Eastern and central USA, New Brunswick, Nova Scotia
Aquatic - prefers ponds, lakes, and slow-moving streams with sufficient vegetation for cover.
Wild: Insects, crayfish, minnows, other frogs. Larger specimens have eaten small birds, young snakes, small mammals
Zoo: Earthworms, crickets, superworms
Incubation: Eggs - about 14 days. Tadpoles take 4 months to 2 years to metamorphose
Clutch size: up to 20,000, but average 6-7,000
5 to 9 years in wild, 16 years in captivity
This is the largest frog in North America, ranging from 3.5 to 8 inches long. The color is shades of green to brownish above with random mottling of darker gray. There is a large external eardrum (larger in males than in females). The hind feet are fully webbed except for the last joint of the longest toe. The belly is cream to white, and may be mottled gray.
Behavior: They are nocturnal. Although primarily aquatic, if frightened they flee to nearby vegetation as often as to water.
North American bullfrogs prefer warm weather and will hibernate during cold weather.
Reproduction: The breeding season is May to July in northern areas, and February to October in southern areas. Aggregations of males will call in chorus to attract females to the breeding site. The egg masses are attached to submerged vegetation. They must not be incubated at temperatures above 82 degrees. Most such eggs develop abnormally and die. About 4 days after fertilization, tadpoles emerge with gills and a tail. Tadpoles mature slowly, taking 1 – 3 years to reach adult stage (depending on location – a few months in the south, 3 years in Nova Scotia). These frogs breed once a year and there is no parental involvement after the eggs are laid.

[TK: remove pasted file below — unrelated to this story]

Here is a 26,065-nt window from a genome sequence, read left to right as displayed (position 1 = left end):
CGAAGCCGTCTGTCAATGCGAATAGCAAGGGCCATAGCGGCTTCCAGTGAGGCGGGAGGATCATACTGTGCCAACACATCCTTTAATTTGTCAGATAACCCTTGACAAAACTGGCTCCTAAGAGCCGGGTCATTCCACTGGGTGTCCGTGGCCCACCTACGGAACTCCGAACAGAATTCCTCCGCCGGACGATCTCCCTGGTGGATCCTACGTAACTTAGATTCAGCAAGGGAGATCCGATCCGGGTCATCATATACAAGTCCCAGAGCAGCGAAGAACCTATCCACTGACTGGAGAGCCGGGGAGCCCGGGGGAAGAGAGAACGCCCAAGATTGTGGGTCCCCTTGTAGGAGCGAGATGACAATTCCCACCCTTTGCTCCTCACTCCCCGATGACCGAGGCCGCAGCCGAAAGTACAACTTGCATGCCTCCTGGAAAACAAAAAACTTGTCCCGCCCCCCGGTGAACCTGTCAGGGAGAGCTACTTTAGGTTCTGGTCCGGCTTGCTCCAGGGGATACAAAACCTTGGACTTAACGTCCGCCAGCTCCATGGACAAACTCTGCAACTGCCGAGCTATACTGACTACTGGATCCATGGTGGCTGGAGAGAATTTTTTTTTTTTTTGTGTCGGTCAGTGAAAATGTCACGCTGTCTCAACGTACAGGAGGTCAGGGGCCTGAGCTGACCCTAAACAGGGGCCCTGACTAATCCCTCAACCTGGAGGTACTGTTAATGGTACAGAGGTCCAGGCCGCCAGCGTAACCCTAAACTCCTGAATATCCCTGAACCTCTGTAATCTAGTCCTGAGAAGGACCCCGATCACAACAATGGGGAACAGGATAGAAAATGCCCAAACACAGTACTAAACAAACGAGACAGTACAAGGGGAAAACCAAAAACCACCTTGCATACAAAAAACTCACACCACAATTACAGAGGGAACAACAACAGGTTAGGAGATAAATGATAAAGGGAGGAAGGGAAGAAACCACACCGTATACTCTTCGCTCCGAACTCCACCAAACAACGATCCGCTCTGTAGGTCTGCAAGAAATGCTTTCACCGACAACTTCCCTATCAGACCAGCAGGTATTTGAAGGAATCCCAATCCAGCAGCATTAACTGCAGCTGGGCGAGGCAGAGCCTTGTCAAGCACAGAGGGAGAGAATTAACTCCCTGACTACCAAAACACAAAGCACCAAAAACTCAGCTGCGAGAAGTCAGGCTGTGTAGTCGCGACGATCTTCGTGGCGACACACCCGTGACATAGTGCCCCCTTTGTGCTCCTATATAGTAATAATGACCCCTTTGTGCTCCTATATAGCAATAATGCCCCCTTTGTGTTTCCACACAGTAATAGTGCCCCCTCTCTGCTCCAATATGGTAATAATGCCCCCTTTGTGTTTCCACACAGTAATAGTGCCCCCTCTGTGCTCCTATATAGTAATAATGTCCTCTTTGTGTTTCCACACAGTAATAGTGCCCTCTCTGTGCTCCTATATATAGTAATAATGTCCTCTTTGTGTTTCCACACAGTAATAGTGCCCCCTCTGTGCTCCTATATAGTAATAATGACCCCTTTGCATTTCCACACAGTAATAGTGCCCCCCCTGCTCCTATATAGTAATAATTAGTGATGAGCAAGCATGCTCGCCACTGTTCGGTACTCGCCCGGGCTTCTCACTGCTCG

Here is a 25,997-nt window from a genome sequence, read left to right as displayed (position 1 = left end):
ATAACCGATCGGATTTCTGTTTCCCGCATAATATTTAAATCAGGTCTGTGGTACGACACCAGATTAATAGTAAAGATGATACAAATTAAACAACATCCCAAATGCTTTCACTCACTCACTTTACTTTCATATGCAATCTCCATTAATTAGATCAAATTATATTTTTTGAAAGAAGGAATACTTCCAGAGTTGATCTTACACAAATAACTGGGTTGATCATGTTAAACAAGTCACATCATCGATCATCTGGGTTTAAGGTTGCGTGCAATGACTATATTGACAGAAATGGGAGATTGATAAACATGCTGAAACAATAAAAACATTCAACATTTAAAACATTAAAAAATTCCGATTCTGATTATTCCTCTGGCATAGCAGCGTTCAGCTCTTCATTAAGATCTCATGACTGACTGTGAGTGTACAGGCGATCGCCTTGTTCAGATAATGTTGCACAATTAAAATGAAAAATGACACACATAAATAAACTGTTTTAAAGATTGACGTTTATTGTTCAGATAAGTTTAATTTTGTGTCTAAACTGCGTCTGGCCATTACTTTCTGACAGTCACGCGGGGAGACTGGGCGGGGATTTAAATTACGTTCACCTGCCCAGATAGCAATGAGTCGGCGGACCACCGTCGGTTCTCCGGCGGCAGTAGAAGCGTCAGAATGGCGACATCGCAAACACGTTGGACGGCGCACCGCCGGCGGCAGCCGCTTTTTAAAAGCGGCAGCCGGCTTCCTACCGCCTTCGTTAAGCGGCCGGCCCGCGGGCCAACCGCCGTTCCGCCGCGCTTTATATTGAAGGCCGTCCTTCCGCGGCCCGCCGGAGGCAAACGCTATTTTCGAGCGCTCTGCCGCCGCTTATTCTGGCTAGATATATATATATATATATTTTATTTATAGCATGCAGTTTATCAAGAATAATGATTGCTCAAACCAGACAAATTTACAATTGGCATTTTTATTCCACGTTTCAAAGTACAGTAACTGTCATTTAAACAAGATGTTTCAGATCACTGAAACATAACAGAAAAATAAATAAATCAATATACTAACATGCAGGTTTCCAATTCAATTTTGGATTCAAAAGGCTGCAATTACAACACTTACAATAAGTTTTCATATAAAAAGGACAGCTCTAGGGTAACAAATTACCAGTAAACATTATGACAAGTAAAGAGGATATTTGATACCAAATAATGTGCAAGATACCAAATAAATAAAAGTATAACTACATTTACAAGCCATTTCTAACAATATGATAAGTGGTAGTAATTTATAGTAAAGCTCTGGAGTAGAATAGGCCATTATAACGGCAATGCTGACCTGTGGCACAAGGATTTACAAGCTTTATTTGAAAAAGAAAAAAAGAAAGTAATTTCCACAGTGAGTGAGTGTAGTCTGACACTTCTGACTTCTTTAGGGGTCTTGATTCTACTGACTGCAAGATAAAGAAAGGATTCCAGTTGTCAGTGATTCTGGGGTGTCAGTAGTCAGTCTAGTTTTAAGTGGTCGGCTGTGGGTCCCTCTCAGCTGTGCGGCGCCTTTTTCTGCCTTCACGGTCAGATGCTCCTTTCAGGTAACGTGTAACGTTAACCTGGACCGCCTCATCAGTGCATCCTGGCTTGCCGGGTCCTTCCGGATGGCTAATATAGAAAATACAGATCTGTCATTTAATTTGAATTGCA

Did You Know?
- This species has been introduced into areas outside its natural range in unsuccessful attempts to commercially harvest frog legs. (Hybridization with tastier species has also been unsuccessfully tried.) These introductions of the American Bullfrog into non native areas has been devastating to many amphibian populations in the western United States. The American Bullfrog out compete other amphibians for food and they also prey upon those native species causing population decline.
Where in the Zoo?
I can be found in the Wolf Wilderness at Cleveland Metroparks Zoo.